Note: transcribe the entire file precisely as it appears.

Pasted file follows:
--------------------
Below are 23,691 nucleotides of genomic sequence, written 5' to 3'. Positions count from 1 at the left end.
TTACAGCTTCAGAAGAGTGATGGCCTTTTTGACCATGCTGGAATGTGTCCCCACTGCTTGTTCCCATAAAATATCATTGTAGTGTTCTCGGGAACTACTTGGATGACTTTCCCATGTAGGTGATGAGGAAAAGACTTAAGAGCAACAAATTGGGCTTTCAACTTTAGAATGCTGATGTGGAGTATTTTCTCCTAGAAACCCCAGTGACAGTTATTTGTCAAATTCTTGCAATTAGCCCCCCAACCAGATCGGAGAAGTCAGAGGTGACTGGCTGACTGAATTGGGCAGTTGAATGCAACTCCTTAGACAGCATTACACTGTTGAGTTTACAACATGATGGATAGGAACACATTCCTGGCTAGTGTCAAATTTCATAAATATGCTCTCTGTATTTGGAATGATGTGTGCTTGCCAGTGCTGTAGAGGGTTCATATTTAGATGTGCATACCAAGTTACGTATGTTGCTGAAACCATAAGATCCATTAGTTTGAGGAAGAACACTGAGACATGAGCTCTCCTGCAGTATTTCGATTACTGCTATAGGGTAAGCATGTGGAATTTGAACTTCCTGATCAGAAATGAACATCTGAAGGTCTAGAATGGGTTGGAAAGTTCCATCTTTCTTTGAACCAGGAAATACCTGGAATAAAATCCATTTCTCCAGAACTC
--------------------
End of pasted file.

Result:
Below are 23,691 nucleotides of genomic sequence, written 5' to 3'. Positions count from 1 at the left end.
TTACAGCTTCAGAAGAGTGATGGCCTTTTTGACCATGCTGGAATGTGTCCCCACTGCTTGTTCCCATAAAATATCATTGTAGTGTTCTCGGGAACTACTTGGATGACTTTCCCATGTAGGTGATGAGGAAAAGACTTAAGAGCAACAAATTGGGCTTTCAACTTTAGAATGCTGATGTGGAGTATTTTCTCCTAGAAACCCCAGTGACAGTTATTTGTCAAATTCTTGCAATTAGCCCCCCAACCAGATCGGAGAAGTCAGAGGTGACTGGCTGACTGAATTGGGCAGTTGAATGCAACTCCTTAGACAGCATTACACTGTTGAGTTTACAACATGATGGATAGGAACACATTCCTGGCTAGTGTCAAATTTCATAAATATGCTCTCTGTATTTGGAATGATGTGTGCTTGCCAGTGCTGTAGAGGGTTCATATTTAGATGTGCATACCAAGTTACGTATGTTGCTGAAACCATAAGATCCATTAGTTTGAGGAAGAACACTGAGACATGAGCTCTCCTGCAGTATTTCGATTACTGCTATAGGGTAAGCATGTGGAATTTGAACTTCCTGATCAGAAATGAACATCTGAAGGTCTAGAATGGGTTGGAAAGTTCCATCTTTCTTTGAACCAGGAAATACCTGGAATAAAATCCATTTCTCCAGAACTC